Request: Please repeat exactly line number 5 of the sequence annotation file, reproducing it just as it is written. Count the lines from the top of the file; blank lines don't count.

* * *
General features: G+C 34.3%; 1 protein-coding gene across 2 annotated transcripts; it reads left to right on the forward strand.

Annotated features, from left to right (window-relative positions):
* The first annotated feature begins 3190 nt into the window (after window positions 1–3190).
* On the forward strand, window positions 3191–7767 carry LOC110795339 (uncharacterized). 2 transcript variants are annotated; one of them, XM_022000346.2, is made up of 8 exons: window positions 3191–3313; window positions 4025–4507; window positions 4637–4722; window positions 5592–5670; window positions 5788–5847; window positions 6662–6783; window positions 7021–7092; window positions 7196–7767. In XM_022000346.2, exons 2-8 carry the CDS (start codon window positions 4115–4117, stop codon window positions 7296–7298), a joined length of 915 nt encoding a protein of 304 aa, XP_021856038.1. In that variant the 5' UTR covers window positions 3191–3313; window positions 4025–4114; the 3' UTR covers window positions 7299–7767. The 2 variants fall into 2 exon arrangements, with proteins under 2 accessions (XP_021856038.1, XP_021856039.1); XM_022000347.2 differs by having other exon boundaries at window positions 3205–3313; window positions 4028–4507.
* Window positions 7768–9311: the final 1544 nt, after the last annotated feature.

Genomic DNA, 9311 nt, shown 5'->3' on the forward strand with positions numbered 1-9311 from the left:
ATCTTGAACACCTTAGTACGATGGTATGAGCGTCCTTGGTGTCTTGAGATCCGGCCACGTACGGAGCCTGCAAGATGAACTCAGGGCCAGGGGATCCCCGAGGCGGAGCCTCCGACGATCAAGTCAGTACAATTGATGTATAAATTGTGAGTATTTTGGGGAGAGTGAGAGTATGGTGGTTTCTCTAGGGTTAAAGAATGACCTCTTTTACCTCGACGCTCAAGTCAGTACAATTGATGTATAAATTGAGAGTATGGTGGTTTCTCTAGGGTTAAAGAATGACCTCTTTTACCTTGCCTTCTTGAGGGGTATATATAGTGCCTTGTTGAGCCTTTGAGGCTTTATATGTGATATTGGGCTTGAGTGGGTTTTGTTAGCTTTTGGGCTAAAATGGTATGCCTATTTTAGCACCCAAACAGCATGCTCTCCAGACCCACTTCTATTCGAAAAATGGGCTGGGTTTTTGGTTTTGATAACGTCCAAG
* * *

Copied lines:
* Window positions 7768–9311: the final 1544 nt, after the last annotated feature.